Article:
iPad and Kindle live together in perfect harmony

Lightweight and more kid-resistant than the iPad

Our new Kindle 3 arrived yesterday, which raises the cost of my iPad to over $1,000, including the price of the iPad itself, the apps, the accessories and now the Kindle. That’s right, the Kindle. I’m counting it in the total cost because I had to buy the Kindle thanks to the iPad.

I’ll explain.

My daughter loves to read. I blame my wife who read to her every day from birth. “Park the crib in front of the TV,” I said. Six hours a day of soap operas and game shows won’t hurt her. Otherwise we’ll be paying for books for the rest of our lives.” My wife ignored my sage advice and now my daughter devours books whole and in bunches. She’s a reading machine and it’s all we can do to keep her stocked in appropriate reading material. (My wife saves the day by screening books. Otherwise our daughter might be reading Valley of the Dolls thanks to me. How is that book not for kids? I said. It has “dolls” in the title.)

Over the years, we’ve accumulated, and paid for, hundreds of books. We have books everywhere. On tables, stuck in the couch, on the bed, under the bed, falling out of the car when the door opens. Everywhere. But I grew tired of the clutter and bought the iPad to help reduce it, and to save money and reduce our carbon footprint.

My idea worked out great, but it led to my daughter hogging the iPad for hours at a time. Not only did I not get to use it, each evening I would open my email to discover individual Amazon receipts for the books she purchased, rubbing in the fact she was enjoying it while I stared at my 6-year-old Dell desktop. Not fun; I wasn’t happy. But a solution fell in my lap – or on my credit card.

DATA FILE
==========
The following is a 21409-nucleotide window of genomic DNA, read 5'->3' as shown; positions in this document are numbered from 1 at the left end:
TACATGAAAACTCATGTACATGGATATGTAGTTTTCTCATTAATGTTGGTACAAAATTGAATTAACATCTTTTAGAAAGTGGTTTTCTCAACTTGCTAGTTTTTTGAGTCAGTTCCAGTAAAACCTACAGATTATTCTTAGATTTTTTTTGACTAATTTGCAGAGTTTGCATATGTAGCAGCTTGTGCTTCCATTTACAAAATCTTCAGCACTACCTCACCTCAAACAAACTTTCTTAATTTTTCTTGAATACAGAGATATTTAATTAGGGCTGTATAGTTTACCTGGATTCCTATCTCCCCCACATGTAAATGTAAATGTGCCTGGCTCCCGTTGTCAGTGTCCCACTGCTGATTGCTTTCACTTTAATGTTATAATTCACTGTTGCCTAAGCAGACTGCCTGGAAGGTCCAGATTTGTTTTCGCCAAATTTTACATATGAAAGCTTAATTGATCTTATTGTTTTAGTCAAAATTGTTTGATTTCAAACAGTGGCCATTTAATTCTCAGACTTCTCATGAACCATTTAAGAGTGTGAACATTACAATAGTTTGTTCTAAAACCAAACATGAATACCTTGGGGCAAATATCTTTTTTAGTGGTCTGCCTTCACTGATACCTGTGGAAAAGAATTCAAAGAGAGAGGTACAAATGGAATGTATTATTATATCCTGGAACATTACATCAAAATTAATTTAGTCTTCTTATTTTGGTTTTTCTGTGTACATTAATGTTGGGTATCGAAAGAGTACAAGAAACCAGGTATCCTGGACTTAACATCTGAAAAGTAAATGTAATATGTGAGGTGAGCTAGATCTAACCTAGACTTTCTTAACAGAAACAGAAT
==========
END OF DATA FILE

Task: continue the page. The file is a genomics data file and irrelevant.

Not appropriate for the child, but good for the adult reader

The new lower-priced Kindle 3 launched. I ordered it with the intention that my daughter would use it and my iPad would return to me like a long-lost dog finding its way home. And sometimes plans do go as planned. I am happy to report that I have been reunited with Sparky again (my dog name for my iPad) and my young bibliophile loves her new Kindle (which could be a dog’s name).

However, the only cloud in the sky of my cleverness is that I realize we’re about to witness the death of brick and mortar bookstores – just like we watched the end of Tower Records and other record stores. I have a bad case of deja vu. Why drive to a store to buy music when you can download it? Doesn’t the same apply to books? It does in my house.